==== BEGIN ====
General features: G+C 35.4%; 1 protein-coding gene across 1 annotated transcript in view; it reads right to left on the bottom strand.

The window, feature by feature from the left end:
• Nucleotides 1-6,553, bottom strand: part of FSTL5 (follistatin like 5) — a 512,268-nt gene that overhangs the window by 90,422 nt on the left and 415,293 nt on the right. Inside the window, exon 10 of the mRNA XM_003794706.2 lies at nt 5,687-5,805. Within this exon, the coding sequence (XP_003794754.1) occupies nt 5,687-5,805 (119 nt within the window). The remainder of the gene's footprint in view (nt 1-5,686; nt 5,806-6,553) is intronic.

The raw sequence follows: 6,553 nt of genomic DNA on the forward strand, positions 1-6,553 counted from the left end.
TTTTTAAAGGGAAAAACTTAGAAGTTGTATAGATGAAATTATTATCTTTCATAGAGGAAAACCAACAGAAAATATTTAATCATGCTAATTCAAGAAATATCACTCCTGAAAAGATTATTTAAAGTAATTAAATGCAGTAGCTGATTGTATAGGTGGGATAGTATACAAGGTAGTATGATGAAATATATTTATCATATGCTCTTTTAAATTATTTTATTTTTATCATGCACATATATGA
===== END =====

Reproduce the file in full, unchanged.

General features: G+C 35.4%; 1 protein-coding gene across 1 annotated transcript in view; it reads right to left on the bottom strand.

The window, feature by feature from the left end:
• Nucleotides 1-6,553, bottom strand: part of FSTL5 (follistatin like 5) — a 512,268-nt gene that overhangs the window by 90,422 nt on the left and 415,293 nt on the right. Inside the window, exon 10 of the mRNA XM_003794706.2 lies at nt 5,687-5,805. Within this exon, the coding sequence (XP_003794754.1) occupies nt 5,687-5,805 (119 nt within the window). The remainder of the gene's footprint in view (nt 1-5,686; nt 5,806-6,553) is intronic.

The raw sequence follows: 6,553 nt of genomic DNA on the forward strand, positions 1-6,553 counted from the left end.
TTTTTAAAGGGAAAAACTTAGAAGTTGTATAGATGAAATTATTATCTTTCATAGAGGAAAACCAACAGAAAATATTTAATCATGCTAATTCAAGAAATATCACTCCTGAAAAGATTATTTAAAGTAATTAAATGCAGTAGCTGATTGTATAGGTGGGATAGTATACAAGGTAGTATGATGAAATATATTTATCATATGCTCTTTTAAATTATTTTATTTTTATCATGCACATATATGA